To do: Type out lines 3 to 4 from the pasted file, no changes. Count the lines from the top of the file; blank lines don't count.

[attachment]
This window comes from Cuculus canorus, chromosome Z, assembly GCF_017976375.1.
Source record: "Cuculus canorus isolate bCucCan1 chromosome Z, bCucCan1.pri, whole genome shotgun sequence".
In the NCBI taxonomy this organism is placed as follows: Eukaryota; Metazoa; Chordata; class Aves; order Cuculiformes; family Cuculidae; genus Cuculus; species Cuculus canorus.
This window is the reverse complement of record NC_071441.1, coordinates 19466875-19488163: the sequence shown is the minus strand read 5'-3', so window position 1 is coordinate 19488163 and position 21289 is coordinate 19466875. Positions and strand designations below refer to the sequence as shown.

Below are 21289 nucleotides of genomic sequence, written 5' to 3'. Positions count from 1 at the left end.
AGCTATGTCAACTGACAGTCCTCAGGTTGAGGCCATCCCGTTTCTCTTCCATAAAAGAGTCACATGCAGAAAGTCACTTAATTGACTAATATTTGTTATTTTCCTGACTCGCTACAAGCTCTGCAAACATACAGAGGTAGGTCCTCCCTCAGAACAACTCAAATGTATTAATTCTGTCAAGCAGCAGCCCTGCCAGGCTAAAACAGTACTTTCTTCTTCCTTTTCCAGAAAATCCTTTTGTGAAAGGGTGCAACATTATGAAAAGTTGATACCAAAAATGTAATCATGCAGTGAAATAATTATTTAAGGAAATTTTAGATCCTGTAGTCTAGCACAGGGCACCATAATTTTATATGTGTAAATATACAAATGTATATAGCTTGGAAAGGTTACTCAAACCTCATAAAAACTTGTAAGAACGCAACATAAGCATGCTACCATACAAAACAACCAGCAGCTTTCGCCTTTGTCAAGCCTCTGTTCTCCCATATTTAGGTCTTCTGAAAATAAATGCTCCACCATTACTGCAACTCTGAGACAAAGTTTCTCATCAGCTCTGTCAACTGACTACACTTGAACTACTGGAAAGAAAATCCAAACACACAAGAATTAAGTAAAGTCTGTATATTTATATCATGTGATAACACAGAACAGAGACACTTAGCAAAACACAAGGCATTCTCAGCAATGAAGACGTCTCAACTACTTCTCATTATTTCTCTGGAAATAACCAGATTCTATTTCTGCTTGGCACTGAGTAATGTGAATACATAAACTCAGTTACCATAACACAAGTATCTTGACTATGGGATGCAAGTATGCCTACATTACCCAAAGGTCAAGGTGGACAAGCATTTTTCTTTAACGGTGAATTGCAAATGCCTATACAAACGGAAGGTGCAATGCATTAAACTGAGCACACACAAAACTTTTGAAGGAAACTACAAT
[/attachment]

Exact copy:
In the NCBI taxonomy this organism is placed as follows: Eukaryota; Metazoa; Chordata; class Aves; order Cuculiformes; family Cuculidae; genus Cuculus; species Cuculus canorus.
This window is the reverse complement of record NC_071441.1, coordinates 19466875-19488163: the sequence shown is the minus strand read 5'-3', so window position 1 is coordinate 19488163 and position 21289 is coordinate 19466875. Positions and strand designations below refer to the sequence as shown.